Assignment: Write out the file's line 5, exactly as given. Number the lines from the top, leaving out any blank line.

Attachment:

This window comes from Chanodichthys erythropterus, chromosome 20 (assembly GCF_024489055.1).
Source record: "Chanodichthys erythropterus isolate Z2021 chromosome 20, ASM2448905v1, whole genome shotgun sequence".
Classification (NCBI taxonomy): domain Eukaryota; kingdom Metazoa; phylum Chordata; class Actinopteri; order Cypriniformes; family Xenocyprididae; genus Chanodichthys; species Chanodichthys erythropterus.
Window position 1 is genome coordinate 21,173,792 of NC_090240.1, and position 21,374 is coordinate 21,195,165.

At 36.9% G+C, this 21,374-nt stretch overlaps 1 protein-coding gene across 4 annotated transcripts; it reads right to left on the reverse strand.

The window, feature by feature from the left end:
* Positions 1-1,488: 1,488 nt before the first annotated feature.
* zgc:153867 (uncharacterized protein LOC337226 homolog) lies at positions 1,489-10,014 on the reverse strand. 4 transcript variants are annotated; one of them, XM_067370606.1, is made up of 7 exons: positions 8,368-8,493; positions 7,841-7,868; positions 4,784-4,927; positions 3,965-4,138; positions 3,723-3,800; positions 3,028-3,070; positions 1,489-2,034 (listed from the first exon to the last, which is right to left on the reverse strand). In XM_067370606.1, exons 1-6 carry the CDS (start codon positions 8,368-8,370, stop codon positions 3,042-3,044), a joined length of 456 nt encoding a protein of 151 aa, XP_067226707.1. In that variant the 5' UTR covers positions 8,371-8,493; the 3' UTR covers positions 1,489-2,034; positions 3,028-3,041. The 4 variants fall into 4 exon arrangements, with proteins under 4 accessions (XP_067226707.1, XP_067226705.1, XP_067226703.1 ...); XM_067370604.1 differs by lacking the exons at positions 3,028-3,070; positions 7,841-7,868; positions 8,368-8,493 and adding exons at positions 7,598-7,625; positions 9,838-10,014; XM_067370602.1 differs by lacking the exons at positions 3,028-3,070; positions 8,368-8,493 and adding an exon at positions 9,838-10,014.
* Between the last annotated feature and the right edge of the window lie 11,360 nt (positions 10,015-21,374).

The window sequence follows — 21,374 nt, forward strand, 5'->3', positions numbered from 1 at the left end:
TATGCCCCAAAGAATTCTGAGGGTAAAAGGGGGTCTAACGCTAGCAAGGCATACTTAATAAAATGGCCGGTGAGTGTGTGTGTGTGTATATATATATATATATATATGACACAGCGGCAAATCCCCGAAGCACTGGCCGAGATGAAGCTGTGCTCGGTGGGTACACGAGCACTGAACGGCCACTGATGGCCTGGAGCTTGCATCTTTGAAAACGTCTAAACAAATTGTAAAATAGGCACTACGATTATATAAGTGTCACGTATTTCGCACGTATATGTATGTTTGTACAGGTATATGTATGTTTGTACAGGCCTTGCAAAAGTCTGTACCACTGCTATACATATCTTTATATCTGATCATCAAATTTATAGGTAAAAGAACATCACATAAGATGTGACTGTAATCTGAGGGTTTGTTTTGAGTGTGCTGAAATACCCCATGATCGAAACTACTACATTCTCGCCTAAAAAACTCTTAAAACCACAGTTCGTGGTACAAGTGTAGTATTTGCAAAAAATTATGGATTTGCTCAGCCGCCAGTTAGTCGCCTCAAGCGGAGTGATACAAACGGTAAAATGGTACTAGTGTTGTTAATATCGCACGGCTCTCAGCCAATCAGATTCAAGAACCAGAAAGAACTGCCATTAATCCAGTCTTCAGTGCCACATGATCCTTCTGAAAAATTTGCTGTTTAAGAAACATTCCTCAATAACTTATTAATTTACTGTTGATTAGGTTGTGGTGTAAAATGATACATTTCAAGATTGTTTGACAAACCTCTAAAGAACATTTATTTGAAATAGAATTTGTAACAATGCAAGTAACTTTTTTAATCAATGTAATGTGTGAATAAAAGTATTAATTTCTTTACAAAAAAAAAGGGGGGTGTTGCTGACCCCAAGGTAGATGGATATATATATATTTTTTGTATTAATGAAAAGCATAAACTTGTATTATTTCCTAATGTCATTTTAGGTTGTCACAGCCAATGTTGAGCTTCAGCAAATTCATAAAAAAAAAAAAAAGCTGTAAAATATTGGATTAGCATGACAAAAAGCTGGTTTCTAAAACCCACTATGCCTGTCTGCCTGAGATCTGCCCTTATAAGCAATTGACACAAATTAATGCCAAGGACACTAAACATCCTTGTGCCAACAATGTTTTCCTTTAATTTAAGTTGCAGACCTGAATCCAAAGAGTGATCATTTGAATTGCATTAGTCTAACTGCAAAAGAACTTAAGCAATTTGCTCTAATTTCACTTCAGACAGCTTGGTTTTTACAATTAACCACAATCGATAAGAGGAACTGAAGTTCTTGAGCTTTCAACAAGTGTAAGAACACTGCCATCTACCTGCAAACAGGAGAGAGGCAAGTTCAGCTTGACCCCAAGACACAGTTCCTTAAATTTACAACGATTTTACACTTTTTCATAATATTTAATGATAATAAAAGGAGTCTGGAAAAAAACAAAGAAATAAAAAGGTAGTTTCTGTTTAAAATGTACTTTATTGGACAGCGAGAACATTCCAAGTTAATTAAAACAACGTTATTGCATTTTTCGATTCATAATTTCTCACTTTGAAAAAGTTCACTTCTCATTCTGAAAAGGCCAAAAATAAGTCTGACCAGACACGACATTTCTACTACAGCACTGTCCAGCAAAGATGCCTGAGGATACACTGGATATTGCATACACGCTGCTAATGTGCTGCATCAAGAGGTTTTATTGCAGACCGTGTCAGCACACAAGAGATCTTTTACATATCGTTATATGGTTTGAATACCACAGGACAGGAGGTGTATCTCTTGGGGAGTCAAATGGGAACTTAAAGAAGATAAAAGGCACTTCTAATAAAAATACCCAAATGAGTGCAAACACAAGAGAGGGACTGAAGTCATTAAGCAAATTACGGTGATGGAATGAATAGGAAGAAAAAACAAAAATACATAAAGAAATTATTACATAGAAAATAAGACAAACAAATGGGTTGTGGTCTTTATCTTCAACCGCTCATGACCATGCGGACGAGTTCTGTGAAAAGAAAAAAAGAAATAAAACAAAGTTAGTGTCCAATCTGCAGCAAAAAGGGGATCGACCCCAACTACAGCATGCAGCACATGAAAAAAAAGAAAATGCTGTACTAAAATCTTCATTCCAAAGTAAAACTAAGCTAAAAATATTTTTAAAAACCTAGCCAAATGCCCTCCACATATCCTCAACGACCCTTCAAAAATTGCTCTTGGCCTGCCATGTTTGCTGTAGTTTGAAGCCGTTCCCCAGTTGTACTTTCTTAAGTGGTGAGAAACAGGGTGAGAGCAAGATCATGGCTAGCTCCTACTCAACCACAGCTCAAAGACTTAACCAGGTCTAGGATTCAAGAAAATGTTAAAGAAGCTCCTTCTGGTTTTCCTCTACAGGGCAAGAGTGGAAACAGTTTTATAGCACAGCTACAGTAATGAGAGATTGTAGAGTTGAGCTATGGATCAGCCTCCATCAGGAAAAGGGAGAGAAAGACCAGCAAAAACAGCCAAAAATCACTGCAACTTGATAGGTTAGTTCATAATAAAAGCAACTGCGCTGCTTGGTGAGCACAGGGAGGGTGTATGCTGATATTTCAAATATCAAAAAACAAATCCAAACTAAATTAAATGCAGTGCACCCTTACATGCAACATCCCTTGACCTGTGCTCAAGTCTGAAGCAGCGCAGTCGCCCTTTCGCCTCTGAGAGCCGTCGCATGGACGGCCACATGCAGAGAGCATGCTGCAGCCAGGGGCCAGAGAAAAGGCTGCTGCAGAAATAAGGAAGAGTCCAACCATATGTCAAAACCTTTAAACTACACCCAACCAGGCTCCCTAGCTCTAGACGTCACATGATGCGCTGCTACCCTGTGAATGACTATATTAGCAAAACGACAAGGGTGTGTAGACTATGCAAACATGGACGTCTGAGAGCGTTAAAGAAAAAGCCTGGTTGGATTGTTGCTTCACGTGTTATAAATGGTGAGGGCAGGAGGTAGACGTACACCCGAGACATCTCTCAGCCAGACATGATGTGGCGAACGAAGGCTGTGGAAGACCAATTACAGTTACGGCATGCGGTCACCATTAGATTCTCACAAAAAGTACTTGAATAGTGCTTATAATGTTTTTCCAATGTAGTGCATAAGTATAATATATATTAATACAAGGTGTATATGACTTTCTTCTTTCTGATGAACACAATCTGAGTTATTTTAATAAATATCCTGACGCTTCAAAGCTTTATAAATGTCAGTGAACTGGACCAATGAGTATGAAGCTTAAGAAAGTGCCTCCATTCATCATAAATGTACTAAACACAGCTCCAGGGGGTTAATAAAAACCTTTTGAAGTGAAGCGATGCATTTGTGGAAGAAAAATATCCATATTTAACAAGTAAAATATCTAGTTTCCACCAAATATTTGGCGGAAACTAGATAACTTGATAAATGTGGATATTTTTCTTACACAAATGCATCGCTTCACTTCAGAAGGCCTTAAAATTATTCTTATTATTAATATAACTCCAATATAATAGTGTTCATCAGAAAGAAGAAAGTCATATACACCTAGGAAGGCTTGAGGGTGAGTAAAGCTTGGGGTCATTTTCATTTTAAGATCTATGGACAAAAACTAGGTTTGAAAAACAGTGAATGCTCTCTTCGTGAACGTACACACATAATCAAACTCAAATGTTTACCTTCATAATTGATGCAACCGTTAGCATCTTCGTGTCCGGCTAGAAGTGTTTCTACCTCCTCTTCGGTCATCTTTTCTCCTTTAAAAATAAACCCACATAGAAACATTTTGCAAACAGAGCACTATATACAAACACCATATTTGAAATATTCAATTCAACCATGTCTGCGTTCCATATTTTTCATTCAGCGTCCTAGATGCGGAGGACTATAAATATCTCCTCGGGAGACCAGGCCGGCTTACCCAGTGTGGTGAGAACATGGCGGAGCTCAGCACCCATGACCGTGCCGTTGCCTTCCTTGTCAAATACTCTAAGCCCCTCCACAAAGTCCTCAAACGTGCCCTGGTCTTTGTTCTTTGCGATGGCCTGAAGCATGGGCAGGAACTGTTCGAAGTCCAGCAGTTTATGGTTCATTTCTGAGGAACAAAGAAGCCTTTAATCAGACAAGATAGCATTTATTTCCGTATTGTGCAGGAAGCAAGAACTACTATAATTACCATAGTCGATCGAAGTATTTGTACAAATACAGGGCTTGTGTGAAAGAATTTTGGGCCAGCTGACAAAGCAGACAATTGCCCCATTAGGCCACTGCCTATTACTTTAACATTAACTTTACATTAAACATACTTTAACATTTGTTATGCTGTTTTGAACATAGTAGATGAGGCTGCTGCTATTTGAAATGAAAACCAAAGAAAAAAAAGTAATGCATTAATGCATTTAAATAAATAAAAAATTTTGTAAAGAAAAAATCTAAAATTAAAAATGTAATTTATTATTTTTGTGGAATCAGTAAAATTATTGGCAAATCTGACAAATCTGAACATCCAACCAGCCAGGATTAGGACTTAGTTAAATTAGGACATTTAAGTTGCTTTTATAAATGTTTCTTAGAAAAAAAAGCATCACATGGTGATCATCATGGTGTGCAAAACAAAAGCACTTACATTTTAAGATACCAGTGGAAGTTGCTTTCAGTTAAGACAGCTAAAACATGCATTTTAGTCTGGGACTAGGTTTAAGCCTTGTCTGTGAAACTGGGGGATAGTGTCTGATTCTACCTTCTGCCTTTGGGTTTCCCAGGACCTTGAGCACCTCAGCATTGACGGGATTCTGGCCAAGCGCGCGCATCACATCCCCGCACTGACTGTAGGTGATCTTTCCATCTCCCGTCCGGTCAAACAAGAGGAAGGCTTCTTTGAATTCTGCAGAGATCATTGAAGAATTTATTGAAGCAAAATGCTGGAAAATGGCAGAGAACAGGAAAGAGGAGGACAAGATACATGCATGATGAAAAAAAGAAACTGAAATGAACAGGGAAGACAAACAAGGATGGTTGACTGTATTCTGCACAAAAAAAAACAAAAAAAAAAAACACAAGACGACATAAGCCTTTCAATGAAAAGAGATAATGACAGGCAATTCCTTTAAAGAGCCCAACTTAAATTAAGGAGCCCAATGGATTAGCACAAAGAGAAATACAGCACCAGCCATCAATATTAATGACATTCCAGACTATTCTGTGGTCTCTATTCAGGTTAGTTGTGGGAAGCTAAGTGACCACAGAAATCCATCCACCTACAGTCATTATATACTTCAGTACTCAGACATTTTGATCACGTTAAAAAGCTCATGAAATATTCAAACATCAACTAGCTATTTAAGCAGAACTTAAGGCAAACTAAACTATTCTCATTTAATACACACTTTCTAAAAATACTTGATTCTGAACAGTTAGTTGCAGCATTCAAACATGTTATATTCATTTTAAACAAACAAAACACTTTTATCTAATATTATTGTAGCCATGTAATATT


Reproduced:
At 36.9% G+C, this 21,374-nt stretch overlaps 1 protein-coding gene across 4 annotated transcripts; it reads right to left on the reverse strand.